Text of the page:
by Jeremy Hush
This deck is destined to become a classic, because it’s great for readers at any stage from beginner to advanced.
The guidebook packs a lot of knowledge and wisdom into its short 65 pages, and included one customized card spread and a small blank notes section.
The cards come in a sturdy, lidded box, and are of moderate card weight with a glossy finish that makes them easy to shuffle, if a little slippery at first. The cards are slightly more square and squat than a standard deck, but it’s easy to handle and the slightly more square size is uniquely suited to the art, which is somewhere between a 19th century Victorian “memento mori” aesthetic (think funerary jewelry and lockets, etc.) and a nature deck –it combines images of both humans and animals into a visual style that is concomitantly symbolic of both decay and regeneration.
Card meanings don’t include images in the guidebook, due to the size and brevity of the guide. Meanings are short and to the point, and include both upright and reversal meanings, as well as easy-to-memorize, short card explanations, meaning that a beginner or novice reader would have no problems with the deck — it’s infinitely accessible to readers at any level of experience. However, if a new reader wants more historical context or information, they’d likely need an additional book, because while suited for a beginner, it also assumes a working knowledge of how to read, charge, care for, and approach the deck.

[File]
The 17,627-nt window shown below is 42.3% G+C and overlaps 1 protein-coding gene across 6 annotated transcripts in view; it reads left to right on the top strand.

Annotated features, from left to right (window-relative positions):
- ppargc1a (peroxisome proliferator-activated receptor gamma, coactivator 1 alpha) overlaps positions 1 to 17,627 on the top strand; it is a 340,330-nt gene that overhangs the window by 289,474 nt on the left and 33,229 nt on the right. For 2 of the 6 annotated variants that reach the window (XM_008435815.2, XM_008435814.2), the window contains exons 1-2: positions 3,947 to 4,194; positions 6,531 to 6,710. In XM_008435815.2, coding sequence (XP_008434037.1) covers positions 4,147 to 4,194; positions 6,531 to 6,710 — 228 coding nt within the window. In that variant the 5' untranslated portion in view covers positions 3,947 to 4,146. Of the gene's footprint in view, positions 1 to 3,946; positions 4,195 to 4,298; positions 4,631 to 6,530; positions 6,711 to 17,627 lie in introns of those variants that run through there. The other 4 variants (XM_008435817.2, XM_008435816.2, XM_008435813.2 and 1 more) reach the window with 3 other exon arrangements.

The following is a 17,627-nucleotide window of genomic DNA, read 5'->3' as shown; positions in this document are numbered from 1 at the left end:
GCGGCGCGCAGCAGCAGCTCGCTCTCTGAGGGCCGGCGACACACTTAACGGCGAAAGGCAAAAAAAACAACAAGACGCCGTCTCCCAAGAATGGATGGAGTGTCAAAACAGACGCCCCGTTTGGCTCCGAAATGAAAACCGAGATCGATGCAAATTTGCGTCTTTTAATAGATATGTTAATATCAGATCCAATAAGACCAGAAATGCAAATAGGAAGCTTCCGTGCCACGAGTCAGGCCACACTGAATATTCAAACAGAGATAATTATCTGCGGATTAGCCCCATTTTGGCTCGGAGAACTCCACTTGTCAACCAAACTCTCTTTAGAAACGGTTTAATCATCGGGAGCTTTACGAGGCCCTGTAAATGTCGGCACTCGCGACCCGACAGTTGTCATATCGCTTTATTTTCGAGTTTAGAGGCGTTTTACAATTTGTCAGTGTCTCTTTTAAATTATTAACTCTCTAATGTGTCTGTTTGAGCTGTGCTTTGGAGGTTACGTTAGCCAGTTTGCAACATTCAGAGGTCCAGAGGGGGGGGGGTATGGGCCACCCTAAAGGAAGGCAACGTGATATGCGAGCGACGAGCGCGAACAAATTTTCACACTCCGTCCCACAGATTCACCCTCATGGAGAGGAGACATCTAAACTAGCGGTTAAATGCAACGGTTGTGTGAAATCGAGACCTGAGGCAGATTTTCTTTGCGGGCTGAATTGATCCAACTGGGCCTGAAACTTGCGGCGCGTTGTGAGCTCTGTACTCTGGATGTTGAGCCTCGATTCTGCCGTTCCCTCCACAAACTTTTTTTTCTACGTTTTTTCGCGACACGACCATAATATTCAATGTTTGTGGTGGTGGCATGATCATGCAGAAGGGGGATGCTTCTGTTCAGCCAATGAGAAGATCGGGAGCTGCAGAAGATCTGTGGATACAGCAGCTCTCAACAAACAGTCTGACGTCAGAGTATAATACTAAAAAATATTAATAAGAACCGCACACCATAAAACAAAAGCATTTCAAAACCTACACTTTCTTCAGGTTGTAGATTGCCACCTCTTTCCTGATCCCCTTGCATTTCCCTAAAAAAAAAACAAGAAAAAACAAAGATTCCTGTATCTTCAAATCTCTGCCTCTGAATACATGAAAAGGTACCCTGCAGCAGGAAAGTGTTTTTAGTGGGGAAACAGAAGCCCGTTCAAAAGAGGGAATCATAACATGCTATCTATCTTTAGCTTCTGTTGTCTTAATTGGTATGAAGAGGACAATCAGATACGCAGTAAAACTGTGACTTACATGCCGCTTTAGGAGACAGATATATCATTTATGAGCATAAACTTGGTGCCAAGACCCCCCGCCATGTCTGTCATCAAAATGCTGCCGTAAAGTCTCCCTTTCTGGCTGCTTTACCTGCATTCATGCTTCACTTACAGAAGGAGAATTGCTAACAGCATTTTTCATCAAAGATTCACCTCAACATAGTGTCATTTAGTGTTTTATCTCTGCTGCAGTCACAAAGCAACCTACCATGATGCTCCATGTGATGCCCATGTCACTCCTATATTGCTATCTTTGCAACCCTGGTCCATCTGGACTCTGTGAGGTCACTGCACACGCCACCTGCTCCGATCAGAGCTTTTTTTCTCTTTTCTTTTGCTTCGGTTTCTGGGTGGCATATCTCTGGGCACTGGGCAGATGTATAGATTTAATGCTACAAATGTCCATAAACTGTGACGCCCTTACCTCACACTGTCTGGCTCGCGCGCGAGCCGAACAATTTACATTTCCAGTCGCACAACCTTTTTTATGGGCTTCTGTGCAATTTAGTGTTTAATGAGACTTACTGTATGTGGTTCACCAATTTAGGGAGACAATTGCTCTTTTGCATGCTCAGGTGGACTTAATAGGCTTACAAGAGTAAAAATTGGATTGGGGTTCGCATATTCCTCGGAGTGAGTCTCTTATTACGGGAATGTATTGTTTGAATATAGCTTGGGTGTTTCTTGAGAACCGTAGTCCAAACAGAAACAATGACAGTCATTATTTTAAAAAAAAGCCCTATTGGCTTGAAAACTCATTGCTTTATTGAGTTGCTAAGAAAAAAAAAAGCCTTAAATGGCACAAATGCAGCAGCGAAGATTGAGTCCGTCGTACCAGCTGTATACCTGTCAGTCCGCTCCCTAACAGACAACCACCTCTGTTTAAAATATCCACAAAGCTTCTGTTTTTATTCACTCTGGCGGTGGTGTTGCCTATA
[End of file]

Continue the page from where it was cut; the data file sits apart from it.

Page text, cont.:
This deck has quickly become one of my go-to daily decks, because it’s easy to work with and very pretty, with just a touch of the macabre. Great for everyday use, I imagine it would be fantastic for professional readers simply because the energy of the deck is quite approachable, and the art is detailed, elegant, and rich with layers of meaning.
Easy to come by, priced moderately, and accessible, which is why I foresee this one’s popularity only growing over time.